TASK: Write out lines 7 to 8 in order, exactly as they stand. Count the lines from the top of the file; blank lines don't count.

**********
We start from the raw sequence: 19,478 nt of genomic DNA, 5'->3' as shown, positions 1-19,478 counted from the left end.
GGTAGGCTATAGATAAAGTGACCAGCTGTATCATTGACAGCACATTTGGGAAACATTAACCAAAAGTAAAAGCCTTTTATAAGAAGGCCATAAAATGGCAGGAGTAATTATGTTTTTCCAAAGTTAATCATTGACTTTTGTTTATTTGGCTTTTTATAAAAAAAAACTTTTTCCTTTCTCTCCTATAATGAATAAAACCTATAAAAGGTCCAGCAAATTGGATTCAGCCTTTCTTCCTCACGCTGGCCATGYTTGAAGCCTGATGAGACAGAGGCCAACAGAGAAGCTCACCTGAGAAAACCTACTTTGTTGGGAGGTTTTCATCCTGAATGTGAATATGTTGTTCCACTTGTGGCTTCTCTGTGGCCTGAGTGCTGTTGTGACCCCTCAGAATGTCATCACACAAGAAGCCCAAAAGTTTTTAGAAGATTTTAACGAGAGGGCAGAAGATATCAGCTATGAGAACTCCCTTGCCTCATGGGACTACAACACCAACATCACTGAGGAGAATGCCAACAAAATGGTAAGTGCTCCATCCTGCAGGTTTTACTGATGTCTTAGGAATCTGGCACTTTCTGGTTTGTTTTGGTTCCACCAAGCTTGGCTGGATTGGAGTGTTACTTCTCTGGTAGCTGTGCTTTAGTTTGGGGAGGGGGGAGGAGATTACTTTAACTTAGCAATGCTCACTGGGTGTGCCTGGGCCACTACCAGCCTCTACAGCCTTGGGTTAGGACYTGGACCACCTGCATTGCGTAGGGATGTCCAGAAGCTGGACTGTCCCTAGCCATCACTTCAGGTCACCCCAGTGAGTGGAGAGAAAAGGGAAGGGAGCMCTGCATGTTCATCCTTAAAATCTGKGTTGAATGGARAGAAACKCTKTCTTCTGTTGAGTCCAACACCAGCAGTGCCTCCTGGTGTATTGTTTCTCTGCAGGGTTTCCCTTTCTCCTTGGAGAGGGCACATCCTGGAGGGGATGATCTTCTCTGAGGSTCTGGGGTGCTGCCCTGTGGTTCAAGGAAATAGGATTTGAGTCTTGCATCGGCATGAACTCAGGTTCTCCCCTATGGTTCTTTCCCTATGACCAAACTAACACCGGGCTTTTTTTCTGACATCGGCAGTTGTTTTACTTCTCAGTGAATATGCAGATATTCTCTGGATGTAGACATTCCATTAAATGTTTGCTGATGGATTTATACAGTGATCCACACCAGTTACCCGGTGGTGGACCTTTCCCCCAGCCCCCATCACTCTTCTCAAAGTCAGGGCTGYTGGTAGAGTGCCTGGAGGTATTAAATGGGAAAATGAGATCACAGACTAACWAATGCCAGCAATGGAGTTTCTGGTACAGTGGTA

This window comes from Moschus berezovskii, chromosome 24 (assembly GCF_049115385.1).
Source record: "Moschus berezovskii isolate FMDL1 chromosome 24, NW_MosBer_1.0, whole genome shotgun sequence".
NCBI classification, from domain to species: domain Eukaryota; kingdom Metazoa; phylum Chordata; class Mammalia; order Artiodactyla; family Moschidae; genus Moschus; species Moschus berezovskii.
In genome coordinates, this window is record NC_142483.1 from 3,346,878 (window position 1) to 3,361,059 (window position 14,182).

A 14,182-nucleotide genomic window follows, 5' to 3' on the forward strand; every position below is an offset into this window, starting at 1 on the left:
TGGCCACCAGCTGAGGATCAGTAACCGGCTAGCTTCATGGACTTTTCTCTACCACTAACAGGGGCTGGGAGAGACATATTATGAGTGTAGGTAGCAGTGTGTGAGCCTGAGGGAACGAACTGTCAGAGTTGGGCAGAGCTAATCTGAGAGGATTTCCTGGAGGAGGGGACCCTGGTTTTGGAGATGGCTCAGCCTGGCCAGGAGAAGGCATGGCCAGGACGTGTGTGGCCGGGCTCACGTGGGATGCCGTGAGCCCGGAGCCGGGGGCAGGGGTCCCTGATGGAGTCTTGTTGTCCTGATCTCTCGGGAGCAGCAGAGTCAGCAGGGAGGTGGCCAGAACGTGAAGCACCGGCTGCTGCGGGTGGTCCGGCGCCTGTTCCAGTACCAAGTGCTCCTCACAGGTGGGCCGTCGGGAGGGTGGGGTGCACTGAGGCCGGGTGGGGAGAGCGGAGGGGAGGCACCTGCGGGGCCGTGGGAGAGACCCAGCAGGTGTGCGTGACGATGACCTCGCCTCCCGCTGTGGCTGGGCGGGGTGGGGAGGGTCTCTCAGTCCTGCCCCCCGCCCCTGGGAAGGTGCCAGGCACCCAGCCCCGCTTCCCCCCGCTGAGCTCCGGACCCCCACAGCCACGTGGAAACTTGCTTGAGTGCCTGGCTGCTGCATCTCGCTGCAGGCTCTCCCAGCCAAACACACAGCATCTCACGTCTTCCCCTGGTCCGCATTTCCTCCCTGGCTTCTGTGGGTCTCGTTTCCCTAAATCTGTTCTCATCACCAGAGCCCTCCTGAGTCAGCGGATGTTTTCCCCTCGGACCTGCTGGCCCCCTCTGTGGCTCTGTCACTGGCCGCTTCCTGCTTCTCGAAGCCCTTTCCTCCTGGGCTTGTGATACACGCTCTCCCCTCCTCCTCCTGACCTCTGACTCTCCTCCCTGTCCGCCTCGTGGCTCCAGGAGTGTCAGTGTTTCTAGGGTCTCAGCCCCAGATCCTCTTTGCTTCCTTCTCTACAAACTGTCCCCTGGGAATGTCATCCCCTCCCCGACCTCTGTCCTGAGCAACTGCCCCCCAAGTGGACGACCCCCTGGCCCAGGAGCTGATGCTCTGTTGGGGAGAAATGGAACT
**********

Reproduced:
A 14,182-nucleotide genomic window follows, 5' to 3' on the forward strand; every position below is an offset into this window, starting at 1 on the left:
TGGCCACCAGCTGAGGATCAGTAACCGGCTAGCTTCATGGACTTTTCTCTACCACTAACAGGGGCTGGGAGAGACATATTATGAGTGTAGGTAGCAGTGTGTGAGCCTGAGGGAACGAACTGTCAGAGTTGGGCAGAGCTAATCTGAGAGGATTTCCTGGAGGAGGGGACCCTGGTTTTGGAGATGGCTCAGCCTGGCCAGGAGAAGGCATGGCCAGGACGTGTGTGGCCGGGCTCACGTGGGATGCCGTGAGCCCGGAGCCGGGGGCAGGGGTCCCTGATGGAGTCTTGTTGTCCTGATCTCTCGGGAGCAGCAGAGTCAGCAGGGAGGTGGCCAGAACGTGAAGCACCGGCTGCTGCGGGTGGTCCGGCGCCTGTTCCAGTACCAAGTGCTCCTCACAGGTGGGCCGTCGGGAGGGTGGGGTGCACTGAGGCCGGGTGGGGAGAGCGGAGGGGAGGCACCTGCGGGGCCGTGGGAGAGACCCAGCAGGTGTGCGTGACGATGACCTCGCCTCCCGCTGTGGCTGGGCGGGGTGGGGAGGGTCTCTCAGTCCTGCCCCCCGCCCCTGGGAAGGTGCCAGGCACCCAGCCCCGCTTCCCCCCGCTGAGCTCCGGACCCCCACAGCCACGTGGAAACTTGCTTGAGTGCCTGGCTGCTGCATCTCGCTGCAGGCTCTCCCAGCCAAACACACAGCATCTCACGTCTTCCCCTGGTCCGCATTTCCTCCCTGGCTTCTGTGGGTCTCGTTTCCCTAAATCTGTTCTCATCACCAGAGCCCTCCTGAGTCAGCGGATGTTTTCCCCTCGGACCTGCTGGCCCCCTCTGTGGCTCTGTCACTGGCCGCTTCCTGCTTCTCGAAGCCCTTTCCTCCTGGGCTTGTGATACACGCTCTCCCCTCCTCCTCCTGACCTCTGACTCTCCTCCCTGTCCGCCTCGTGGCTCCAGGAGTGTCAGTGTTTCTAGGGTCTCAGCCCCAGATCCTCTTTGCTTCCTTCTCTACAAACTGTCCCCTGGGAATGTCATCCCCTCCCCGACCTCTGTCCTGAGCAACTGCCCCCCAAGTGGACGACCCCCTGGCCCAGGAGCTGATGCTCTGTTGGGGAGAAATGGAACT